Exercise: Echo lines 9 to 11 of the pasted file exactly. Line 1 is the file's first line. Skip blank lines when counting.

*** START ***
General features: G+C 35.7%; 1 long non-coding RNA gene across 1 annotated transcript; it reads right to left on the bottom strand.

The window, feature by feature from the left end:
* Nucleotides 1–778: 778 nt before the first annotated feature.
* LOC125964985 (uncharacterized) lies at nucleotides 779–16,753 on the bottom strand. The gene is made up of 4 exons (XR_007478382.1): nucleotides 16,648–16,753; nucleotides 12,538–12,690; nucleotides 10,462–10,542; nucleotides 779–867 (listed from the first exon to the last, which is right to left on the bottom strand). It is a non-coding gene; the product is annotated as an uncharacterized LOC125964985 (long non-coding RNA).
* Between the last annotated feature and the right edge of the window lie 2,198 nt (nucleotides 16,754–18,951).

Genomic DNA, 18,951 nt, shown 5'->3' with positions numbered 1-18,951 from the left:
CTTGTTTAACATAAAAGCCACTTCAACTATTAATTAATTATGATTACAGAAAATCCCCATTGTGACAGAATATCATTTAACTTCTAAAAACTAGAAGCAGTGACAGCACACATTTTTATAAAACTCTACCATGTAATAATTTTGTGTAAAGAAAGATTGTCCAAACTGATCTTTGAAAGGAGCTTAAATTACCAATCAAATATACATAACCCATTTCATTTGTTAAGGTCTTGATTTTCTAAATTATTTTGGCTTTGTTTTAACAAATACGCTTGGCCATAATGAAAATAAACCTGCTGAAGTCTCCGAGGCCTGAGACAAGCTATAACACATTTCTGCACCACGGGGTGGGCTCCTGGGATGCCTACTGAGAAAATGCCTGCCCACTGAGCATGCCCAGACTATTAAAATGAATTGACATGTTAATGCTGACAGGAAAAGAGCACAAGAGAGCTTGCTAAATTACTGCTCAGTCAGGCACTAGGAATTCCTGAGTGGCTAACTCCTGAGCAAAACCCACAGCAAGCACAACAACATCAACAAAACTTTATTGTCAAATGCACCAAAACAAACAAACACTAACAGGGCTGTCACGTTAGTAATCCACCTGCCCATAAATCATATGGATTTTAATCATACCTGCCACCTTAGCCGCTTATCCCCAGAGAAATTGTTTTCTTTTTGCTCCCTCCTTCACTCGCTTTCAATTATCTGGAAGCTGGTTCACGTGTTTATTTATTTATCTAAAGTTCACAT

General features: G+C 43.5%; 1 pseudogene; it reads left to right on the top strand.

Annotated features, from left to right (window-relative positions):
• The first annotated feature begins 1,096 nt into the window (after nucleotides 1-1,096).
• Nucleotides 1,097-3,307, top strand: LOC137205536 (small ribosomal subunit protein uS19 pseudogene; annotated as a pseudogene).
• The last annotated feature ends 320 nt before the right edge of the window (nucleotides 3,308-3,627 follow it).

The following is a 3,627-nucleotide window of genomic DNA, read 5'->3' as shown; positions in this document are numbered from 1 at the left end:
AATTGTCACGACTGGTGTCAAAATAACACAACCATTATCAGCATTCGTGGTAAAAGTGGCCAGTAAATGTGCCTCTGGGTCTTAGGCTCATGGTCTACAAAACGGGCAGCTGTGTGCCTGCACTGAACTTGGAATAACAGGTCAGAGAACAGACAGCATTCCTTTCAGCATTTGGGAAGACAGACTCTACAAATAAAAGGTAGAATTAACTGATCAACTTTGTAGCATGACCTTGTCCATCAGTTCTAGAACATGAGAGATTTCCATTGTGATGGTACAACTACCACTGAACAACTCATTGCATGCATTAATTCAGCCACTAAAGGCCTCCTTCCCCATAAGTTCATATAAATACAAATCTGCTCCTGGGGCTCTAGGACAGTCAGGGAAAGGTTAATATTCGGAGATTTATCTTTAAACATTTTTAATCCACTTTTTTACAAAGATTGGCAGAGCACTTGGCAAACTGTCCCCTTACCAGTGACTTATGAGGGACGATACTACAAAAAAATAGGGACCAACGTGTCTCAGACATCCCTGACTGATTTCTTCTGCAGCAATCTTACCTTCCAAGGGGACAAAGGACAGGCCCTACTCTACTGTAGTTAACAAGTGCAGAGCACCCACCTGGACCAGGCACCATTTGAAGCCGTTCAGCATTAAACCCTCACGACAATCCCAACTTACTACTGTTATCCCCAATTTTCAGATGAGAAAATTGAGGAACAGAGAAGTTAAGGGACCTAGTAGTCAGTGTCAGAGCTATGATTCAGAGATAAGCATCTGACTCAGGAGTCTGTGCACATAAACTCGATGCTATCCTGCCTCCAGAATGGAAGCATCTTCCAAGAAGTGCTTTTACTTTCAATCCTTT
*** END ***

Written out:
Annotated features, from left to right (window-relative positions):
• The first annotated feature begins 1,096 nt into the window (after nucleotides 1-1,096).
• Nucleotides 1,097-3,307, top strand: LOC137205536 (small ribosomal subunit protein uS19 pseudogene; annotated as a pseudogene).